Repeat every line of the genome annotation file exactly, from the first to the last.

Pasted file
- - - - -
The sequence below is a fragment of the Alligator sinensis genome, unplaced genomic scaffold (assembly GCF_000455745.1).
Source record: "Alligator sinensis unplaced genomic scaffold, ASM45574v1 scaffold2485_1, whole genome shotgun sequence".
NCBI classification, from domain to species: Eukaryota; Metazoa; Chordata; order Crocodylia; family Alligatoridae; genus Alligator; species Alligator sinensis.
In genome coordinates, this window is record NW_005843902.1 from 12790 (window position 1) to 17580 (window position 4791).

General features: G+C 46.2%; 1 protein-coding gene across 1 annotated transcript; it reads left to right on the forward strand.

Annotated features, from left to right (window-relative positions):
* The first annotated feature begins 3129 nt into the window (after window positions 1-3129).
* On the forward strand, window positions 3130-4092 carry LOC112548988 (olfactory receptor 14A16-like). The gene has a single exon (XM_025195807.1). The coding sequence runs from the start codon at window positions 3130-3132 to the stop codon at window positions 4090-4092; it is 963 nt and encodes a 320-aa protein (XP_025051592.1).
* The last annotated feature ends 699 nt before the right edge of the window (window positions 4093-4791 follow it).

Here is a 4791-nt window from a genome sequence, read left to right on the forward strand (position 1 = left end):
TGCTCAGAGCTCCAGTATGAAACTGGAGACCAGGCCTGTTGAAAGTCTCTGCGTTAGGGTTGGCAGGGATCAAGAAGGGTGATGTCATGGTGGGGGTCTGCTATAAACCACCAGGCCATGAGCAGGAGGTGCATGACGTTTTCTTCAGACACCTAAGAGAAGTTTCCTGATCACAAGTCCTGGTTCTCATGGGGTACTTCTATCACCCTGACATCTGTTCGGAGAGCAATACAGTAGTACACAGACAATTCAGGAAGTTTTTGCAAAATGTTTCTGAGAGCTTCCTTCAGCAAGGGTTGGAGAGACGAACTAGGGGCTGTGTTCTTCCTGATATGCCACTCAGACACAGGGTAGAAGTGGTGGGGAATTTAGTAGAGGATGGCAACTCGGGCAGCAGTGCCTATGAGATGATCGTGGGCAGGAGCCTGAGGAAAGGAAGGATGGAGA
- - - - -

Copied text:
The sequence below is a fragment of the Alligator sinensis genome, unplaced genomic scaffold (assembly GCF_000455745.1).
Source record: "Alligator sinensis unplaced genomic scaffold, ASM45574v1 scaffold2485_1, whole genome shotgun sequence".
NCBI classification, from domain to species: Eukaryota; Metazoa; Chordata; order Crocodylia; family Alligatoridae; genus Alligator; species Alligator sinensis.
In genome coordinates, this window is record NW_005843902.1 from 12790 (window position 1) to 17580 (window position 4791).

General features: G+C 46.2%; 1 protein-coding gene across 1 annotated transcript; it reads left to right on the forward strand.

Annotated features, from left to right (window-relative positions):
* The first annotated feature begins 3129 nt into the window (after window positions 1-3129).
* On the forward strand, window positions 3130-4092 carry LOC112548988 (olfactory receptor 14A16-like). The gene has a single exon (XM_025195807.1). The coding sequence runs from the start codon at window positions 3130-3132 to the stop codon at window positions 4090-4092; it is 963 nt and encodes a 320-aa protein (XP_025051592.1).
* The last annotated feature ends 699 nt before the right edge of the window (window positions 4093-4791 follow it).

Here is a 4791-nt window from a genome sequence, read left to right on the forward strand (position 1 = left end):
TGCTCAGAGCTCCAGTATGAAACTGGAGACCAGGCCTGTTGAAAGTCTCTGCGTTAGGGTTGGCAGGGATCAAGAAGGGTGATGTCATGGTGGGGGTCTGCTATAAACCACCAGGCCATGAGCAGGAGGTGCATGACGTTTTCTTCAGACACCTAAGAGAAGTTTCCTGATCACAAGTCCTGGTTCTCATGGGGTACTTCTATCACCCTGACATCTGTTCGGAGAGCAATACAGTAGTACACAGACAATTCAGGAAGTTTTTGCAAAATGTTTCTGAGAGCTTCCTTCAGCAAGGGTTGGAGAGACGAACTAGGGGCTGTGTTCTTCCTGATATGCCACTCAGACACAGGGTAGAAGTGGTGGGGAATTTAGTAGAGGATGGCAACTCGGGCAGCAGTGCCTATGAGATGATCGTGGGCAGGAGCCTGAGGAAAGGAAGGATGGAGA